A lot of jargon comes with synthesisers and their various types and uses. Oscillators, filters, envelopes, phase distortion, frequency modulation it goes on. It can be difficult to makes heads of tails of any of these terms without an underlying understanding of the types of synthesis they’re in reference to. So I thought I’d break down a few of the main ones.
This is the most popular and easy to comprehend method of synthesis. At its core it basically consists of electronically generating a raw sound and ‘subtracting’ frequencies from it - sculpting it to your taste.
Sound is generated via an oscillator, a module that outputs an oscillating waveform in a shape of your choosing i.e. a saw tooth wave. Traditionally, subtractive synths feature a sawtooth, square and triangle wave, however as synthesisers have matured, waveforms have been added - some manufacturers’ waveforms have even become distinctive characteristics of music genres i.e. Roland’s ‘super-saw’ is synonymous with early rave trance music. Different waveforms have different sound characteristics; sawtooth waveforms have a thin buzzy sound, square waves have a cleaner hollow sound.
Once you’ve chosen a waveform, you can shape it with filters and modulators like envelopes and low frequency oscillators (LFOs). Modulators act like invisible hands, changing parameters - like the filter frequency and volume - for you over time.
A more complex method is frequency modulation or FM synthesis. Rather than starting with a raw, harmonically rich waveform, you generally begin with a pure sine wave coming from an operator (in this instance an operator performs the same function as an oscillator) and route waveforms from other operators through it to create a more harmonically complex and interesting waveform, and thus sound. Changing the frequency and waveforms of the modulating operators can result in some wild sounds. Many users struggle to predict what the outcome of modifying a parameter in FM synthesis will be, but sticking to even ratios of the modulator to the carrier ie. 2:1 or 1:4 will generally always give you a musical result (as apposed to 1.48670:1 which won’t) and so the results can be learned, and predicted. The sound can be modified further by using an envelope to change the modulation depth and frequency of the modulating operator.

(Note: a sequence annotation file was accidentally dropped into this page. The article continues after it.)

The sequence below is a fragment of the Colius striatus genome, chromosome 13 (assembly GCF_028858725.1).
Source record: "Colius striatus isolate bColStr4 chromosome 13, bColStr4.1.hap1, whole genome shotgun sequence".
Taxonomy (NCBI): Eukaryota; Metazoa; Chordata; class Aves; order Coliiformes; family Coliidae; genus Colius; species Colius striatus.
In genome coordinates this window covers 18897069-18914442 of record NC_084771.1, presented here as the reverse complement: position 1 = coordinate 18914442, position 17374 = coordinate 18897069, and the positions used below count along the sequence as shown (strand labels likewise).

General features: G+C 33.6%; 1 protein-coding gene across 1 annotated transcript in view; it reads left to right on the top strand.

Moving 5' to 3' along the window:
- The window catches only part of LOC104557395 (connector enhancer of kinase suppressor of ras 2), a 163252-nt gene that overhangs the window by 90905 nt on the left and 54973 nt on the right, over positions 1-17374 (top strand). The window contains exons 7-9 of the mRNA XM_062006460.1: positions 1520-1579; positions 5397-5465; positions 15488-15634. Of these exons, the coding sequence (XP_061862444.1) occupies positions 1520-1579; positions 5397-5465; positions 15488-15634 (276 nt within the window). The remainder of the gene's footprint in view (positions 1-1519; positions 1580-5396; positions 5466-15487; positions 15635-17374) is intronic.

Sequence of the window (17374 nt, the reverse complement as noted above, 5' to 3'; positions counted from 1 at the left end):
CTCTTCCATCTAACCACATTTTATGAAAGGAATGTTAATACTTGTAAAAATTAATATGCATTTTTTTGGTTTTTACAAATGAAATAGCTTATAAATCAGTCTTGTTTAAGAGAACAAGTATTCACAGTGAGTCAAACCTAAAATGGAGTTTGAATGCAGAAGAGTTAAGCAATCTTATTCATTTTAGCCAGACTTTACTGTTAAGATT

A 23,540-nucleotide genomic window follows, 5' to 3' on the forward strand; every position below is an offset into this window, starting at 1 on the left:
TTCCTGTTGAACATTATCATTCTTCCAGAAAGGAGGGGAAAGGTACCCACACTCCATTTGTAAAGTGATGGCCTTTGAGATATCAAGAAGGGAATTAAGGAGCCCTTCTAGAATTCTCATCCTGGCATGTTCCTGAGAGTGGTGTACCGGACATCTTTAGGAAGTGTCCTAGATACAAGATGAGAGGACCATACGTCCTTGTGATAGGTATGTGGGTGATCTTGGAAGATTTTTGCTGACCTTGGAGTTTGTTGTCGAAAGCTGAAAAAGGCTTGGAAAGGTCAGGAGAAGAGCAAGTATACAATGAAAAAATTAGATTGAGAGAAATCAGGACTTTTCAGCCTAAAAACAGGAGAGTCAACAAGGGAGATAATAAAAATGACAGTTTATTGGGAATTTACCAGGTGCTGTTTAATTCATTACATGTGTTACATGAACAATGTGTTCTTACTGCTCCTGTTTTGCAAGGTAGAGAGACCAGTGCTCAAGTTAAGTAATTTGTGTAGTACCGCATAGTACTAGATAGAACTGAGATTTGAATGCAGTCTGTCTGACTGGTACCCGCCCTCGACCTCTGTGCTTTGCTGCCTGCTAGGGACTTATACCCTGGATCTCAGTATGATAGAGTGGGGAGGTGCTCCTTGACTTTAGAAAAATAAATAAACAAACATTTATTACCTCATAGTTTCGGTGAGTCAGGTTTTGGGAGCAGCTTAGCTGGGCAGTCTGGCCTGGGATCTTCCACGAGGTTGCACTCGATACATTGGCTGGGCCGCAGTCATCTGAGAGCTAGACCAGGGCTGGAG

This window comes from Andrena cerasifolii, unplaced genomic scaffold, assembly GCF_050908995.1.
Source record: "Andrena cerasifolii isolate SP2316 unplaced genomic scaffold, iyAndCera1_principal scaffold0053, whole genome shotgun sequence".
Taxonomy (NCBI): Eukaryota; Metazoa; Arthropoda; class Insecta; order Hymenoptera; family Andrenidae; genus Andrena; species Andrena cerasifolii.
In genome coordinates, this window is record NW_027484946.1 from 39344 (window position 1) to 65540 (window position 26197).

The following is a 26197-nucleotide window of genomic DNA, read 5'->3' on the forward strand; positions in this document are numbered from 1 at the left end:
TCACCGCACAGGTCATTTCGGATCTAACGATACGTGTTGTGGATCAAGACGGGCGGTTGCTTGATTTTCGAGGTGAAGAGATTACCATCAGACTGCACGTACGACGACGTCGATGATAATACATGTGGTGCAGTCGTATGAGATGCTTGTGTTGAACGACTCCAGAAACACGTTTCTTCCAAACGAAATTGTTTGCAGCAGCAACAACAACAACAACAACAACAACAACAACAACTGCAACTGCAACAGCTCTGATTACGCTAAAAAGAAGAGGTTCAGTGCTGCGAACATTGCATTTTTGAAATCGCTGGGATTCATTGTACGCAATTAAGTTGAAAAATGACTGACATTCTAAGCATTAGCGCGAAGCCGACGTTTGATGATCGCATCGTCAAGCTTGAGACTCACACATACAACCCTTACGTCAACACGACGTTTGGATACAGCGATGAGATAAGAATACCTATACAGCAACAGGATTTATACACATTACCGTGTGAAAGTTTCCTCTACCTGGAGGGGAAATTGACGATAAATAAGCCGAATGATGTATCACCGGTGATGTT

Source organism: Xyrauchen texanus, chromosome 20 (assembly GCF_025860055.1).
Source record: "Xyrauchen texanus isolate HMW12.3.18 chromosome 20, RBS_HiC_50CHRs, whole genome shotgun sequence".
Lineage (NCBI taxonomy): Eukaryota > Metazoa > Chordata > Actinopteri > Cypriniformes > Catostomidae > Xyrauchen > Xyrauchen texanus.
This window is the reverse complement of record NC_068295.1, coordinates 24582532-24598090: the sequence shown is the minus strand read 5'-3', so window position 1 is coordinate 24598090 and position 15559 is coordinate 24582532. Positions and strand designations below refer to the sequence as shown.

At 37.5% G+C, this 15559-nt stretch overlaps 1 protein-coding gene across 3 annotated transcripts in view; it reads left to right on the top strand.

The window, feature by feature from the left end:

Characteristically, FM synthesis is known to produce clear and bright sounds. Yamaha’s DX7 introduced to FM synthesis in 1983 and went onto the becoming one of the best selling synths of all time, it’s electric piano and bell tones are heard all over the records of the 80s. These days, FM synthesis can claim responsibility for some of the gruesome growling basses heard in EDM and dubstep.
Wavetable synths stemmed from the early digital era when the industry was experimenting with the move to digital. Wavetable refers to the oscillators, which in this case don’t generate a waveform but essentially play it back from a bank of recordings. In fact every instance of a parameter’s settings and the resulting waveform is in the synth’s memory and crossfades from playing back each appropriate waveform as you modify it. It gets interesting though when manufacturers include the ability to morph from a considerably complex waveform in its ‘wavetable’ to another with a simple modulator like an LFO. In an ordinary subtractive synth, morphing between the two waveforms might require 100 parameter changes in an instant. Wavetable synthesis can be combined with subtractive or FM synthesis features and methods.
That’s three of the main go-tos. There are many more variations and offshoots - additive, phase distortion, granular, sampling and whole heaps of other ones manufacturers make up on the fly. But if you can grasp the ones I’ve mentioned, that’s a great start.